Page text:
130806-carrotOne carrot, but what a carrot! I got the last bunch that Dirty Girl had for sale, and it was a doozy – perfectly weirdly shaped carrots all ’round. This one was not terrific – a bit old, I think – but good enough, and certainly entertaining.




D brought up the last of the Rosso Piceno bottles from North Berkeley Wines’ 50% off sale, and we both enjoyed it. In the background is the Acme Sweet Batard I bought at the Bowl this evening. Very good bread. What a surprise…

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Mixed leftovers over pasta; fabulous cheese – 4 August 2013

D was not here for dinner – or lunch, for that matter – so I found myself looking in the fridge, worrying about what was going to go bad. I boiled and then froze the lamb stock we made, decided to use his idea of mixing the cranberry beans with the tomato sauce for dinner, but was stuck on what to do with the black rice – could not freeze well… oh dear. Finally came to me (duh) eat it! So I had that for lunch.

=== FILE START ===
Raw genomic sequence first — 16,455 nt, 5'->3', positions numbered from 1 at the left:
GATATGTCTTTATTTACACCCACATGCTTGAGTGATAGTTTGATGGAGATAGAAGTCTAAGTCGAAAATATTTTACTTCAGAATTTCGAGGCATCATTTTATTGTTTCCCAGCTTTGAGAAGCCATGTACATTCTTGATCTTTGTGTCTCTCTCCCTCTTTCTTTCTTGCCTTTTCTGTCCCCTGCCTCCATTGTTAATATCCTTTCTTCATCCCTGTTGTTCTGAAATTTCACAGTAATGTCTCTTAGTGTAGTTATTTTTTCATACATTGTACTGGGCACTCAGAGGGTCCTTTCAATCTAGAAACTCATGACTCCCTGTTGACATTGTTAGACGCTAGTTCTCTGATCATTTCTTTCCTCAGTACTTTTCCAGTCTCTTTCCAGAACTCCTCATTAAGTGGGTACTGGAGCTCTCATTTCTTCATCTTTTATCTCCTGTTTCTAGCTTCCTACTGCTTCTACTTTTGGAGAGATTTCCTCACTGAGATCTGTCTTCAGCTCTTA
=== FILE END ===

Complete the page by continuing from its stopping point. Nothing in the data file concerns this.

Dinner first, as usual: I mixed the rest of D’s tomato sauce – the one with the rosemary by accident – and the cranberry beans, the last of which he’d carefully retained for this experiment.

main130804I actually called him to ask if he had intended to use the cranberry bean liquid as well as the beans themselves, and he said yes, so I mixed the entire bean container with the entire tomato sauce container, added some water so they could boil without drying out, and heated them for all the time that the spaghetti water heated and the spaghetti cooked.  I made myself about 1 1/2 oz of dried pasta – in fact, precisely 40 pieces of spaghetti (I counted, yes. In fact there were 39, so I added one…) That’s less than a standard serving – about 3/4, in fact – but I was having cheese, and had defrosted the end of a long Italian from Acme, so I knew I didn’t need much pasta. It was a good combination, but not fabulous. I’ll bet D will add just the right thing to make it scrumptious tomorrow 🙂